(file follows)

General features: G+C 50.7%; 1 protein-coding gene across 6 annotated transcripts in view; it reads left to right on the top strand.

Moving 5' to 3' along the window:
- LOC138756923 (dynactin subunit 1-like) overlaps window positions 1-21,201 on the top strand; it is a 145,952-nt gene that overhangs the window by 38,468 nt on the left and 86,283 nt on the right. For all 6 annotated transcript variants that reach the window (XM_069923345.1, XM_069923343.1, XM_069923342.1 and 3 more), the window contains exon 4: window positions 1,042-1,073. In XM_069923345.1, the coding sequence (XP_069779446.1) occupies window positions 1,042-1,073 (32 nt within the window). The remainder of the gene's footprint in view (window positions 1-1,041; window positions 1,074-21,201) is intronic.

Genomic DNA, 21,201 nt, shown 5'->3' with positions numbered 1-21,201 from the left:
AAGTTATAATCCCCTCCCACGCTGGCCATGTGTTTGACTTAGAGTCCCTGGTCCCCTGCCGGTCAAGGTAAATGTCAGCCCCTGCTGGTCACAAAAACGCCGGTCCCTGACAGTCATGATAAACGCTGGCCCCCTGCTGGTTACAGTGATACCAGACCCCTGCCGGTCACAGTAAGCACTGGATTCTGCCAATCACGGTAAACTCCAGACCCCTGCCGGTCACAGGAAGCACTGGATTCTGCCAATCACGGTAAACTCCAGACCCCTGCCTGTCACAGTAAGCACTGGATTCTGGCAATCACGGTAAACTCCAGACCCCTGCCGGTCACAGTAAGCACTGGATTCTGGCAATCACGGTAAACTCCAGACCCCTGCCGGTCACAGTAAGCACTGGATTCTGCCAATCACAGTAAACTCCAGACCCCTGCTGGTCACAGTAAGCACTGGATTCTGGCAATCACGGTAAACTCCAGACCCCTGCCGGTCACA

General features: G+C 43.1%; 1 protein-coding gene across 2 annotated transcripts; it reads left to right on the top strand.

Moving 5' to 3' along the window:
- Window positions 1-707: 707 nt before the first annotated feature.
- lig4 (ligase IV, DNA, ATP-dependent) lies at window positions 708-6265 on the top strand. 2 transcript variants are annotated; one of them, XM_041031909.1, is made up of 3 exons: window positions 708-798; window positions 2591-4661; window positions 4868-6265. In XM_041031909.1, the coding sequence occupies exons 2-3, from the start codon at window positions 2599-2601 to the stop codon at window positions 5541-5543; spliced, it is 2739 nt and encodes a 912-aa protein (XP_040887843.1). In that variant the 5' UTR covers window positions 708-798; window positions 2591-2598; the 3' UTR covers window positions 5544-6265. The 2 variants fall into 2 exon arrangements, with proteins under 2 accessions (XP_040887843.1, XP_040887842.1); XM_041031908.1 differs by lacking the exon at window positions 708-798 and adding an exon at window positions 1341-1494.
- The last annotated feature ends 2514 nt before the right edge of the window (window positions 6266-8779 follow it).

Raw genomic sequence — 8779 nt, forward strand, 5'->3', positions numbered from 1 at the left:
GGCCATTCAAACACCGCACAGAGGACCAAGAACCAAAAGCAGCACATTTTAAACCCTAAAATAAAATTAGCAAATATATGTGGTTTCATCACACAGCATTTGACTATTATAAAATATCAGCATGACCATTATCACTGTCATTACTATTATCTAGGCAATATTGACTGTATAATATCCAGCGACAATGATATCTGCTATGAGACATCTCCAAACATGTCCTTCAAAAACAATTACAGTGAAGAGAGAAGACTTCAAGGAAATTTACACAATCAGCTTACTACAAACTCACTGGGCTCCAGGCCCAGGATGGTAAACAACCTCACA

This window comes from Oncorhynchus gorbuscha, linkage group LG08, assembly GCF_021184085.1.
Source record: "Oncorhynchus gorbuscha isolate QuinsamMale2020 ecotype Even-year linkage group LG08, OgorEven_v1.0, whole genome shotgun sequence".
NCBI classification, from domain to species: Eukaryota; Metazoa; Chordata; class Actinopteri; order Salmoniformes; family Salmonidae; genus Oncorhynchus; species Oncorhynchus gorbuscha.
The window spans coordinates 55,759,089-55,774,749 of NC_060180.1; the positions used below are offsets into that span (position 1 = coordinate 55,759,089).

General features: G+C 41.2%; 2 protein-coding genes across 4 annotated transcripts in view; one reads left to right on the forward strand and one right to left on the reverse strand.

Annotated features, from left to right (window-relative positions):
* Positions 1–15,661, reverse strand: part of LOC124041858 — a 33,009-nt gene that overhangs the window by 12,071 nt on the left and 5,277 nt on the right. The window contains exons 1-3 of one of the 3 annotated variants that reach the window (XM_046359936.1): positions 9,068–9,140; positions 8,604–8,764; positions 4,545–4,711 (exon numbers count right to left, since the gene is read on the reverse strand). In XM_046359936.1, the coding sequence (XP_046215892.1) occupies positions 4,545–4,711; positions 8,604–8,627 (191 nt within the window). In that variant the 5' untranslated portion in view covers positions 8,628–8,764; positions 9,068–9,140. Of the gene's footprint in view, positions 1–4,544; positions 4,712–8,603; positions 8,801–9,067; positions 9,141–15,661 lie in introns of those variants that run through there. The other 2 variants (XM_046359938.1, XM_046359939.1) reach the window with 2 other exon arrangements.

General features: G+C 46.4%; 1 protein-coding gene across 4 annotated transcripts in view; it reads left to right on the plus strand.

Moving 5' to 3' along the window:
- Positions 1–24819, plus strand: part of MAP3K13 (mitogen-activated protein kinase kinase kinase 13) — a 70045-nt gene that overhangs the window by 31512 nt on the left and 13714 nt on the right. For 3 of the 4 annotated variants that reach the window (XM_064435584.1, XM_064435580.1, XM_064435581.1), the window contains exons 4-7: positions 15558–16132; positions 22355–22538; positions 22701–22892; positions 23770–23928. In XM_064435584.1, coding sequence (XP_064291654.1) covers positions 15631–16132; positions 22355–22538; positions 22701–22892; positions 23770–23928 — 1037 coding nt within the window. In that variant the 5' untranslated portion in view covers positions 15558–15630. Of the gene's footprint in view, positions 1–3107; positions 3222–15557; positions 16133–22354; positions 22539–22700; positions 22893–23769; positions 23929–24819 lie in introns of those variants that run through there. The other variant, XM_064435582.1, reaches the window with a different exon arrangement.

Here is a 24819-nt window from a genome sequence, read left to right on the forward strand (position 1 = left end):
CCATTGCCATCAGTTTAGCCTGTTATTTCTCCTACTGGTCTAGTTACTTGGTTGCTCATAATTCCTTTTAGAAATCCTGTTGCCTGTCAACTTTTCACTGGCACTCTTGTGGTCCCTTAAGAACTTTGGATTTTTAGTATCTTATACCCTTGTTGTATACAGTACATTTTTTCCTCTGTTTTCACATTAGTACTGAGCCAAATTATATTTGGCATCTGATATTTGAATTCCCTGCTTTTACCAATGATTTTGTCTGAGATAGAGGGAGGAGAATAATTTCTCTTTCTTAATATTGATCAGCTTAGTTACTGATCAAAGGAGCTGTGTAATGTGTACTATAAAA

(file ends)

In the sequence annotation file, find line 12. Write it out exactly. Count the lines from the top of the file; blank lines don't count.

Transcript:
GGCCATTCAAACACCGCACAGAGGACCAAGAACCAAAAGCAGCACATTTTAAACCCTAAAATAAAATTAGCAAATATATGTGGTTTCATCACACAGCATTTGACTATTATAAAATATCAGCATGACCATTATCACTGTCATTACTATTATCTAGGCAATATTGACTGTATAATATCCAGCGACAATGATATCTGCTATGAGACATCTCCAAACATGTCCTTCAAAAACAATTACAGTGAAGAGAGAAGACTTCAAGGAAATTTACACAATCAGCTTACTACAAACTCACTGGGCTCCAGGCCCAGGATGGTAAACAACCTCACA